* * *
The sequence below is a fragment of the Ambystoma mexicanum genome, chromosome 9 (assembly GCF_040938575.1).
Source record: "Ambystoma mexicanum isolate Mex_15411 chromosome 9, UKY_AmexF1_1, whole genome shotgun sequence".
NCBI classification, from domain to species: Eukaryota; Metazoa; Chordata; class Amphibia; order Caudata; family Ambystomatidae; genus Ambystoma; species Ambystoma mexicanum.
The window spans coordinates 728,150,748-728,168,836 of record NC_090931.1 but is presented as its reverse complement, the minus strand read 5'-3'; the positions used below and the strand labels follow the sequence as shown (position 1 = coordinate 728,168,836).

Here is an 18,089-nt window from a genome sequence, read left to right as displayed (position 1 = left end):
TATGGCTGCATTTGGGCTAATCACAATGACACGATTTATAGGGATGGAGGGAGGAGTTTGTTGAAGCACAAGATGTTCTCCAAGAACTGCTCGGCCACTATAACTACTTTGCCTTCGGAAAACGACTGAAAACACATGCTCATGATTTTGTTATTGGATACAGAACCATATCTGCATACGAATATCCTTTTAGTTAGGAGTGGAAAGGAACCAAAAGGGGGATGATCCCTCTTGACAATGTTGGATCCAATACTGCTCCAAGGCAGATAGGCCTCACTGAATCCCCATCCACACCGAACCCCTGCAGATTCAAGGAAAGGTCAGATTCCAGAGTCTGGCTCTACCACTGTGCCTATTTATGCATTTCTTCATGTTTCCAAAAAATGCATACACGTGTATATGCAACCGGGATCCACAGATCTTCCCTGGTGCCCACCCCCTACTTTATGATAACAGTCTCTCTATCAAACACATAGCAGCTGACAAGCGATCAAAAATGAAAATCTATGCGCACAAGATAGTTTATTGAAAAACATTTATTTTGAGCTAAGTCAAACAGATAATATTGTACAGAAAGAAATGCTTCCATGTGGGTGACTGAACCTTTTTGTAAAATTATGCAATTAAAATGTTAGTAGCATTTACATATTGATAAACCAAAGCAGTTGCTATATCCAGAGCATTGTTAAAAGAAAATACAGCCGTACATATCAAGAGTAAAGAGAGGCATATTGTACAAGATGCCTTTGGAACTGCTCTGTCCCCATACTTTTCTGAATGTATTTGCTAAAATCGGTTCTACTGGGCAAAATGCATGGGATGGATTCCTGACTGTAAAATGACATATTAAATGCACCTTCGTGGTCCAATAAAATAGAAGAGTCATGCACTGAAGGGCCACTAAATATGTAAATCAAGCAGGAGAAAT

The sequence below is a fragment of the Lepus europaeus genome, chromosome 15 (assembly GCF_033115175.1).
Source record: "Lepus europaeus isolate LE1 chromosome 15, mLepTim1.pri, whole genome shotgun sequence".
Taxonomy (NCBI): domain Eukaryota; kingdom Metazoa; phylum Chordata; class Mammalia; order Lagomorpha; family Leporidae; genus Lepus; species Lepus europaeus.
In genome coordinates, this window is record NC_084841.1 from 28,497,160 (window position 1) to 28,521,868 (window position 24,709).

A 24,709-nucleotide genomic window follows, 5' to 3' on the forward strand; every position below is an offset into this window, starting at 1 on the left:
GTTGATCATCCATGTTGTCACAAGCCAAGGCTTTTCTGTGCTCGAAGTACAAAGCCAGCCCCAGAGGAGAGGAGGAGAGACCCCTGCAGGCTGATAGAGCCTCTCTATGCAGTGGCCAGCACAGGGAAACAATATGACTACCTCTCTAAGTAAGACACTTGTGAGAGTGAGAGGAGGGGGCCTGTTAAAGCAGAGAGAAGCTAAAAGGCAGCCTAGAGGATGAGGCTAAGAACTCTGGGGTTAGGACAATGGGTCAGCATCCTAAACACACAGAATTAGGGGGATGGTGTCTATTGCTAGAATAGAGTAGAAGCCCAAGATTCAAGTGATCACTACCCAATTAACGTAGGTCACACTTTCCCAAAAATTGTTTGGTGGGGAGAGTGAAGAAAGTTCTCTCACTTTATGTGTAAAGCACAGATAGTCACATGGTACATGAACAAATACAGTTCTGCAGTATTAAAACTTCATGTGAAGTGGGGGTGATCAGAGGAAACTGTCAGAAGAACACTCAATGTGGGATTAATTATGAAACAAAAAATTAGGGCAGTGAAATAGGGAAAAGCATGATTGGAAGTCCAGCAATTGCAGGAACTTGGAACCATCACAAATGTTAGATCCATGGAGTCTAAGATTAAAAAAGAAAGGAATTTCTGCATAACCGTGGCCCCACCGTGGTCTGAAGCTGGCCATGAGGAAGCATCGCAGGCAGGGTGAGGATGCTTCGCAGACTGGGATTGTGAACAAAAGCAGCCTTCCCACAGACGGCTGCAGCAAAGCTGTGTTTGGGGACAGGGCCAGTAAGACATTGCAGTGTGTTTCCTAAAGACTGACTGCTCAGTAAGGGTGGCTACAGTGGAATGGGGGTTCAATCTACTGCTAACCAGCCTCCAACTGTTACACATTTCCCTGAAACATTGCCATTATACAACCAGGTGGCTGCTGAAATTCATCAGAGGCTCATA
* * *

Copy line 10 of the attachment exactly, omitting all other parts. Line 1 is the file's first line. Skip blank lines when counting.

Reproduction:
In genome coordinates, this window is record NC_084841.1 from 28,497,160 (window position 1) to 28,521,868 (window position 24,709).